Two bills aimed at limiting the availability of energy drinks will get first hearings in the Suffolk County Legislature next week, but some health advocates are already lamenting that they do not go far enough.
Legis. William Spencer (D-Centerport) has proposed laws to ban energy drink distribution within county parks and beaches, and to ban free samples from being given to minors. The resolutions will be introduced, respectively, at Wednesday's parks committee and at Thursday's health committee meetings, with public hearings in front of all lawmakers scheduled for next week.
"These pieces of legislation at least help level the playing field between the industry and some of our children who don't always have the privilege of parental oversight," said Spencer, noting that energy drink makers often attract young customers via booths at fairs held on county grounds. "It's a start."
Limiting samples and prohibiting the beverages in parks, however, were the smaller components of a request made last November to the legislature by Suffolk's Board of Health. Chiefly, the board urged lawmakers to completely ban the sale of energy drinks to anyone under age 19, citing potential health dangers including elevated heart rates, higher blood pressure, dizziness and even death.
"It's not enough," Tracy Trypuc, a health board member, said of Spencer's proposals. " . . . The full age ban would be the most effective law."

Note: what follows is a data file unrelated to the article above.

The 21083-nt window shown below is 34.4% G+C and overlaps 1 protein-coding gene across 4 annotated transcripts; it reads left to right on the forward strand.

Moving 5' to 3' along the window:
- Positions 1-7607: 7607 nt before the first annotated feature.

Spencer initially supported a countywide age restriction, but after meeting last month with industry representatives, including officials from Red Bull and Monster, he said the effort was complicated by needing to define energy drinks, so as to not impact the sale of coffee and soda. When support for an age restriction stalled, he shifted to the smaller bills, and said he'd also work to limit sales of "shot"-like drinks with higher caffeine and stimulant levels.
"I'm already hearing vehement opposition from the energy drink lobby," Spencer acknowledged of his efforts that fall short of an age restriction.
The energy drink industry has long said its products are safe, and that no evidence exists that they can cause death.
But Wendy Crossland, of Maryland, whose daughter Anais Fournier, 14, died last year of a heart arrhythmia after drinking two 24-ounce energy drinks within 22 hours, said Suffolk needs to prioritize children over beverage companies. She has sued an energy drink maker, claiming her daughter's arrhythmia was caused by caffeine toxicity. "It's a gross injustice when lobbyist money comes before the health and safety of our children," she wrote to lawmakers.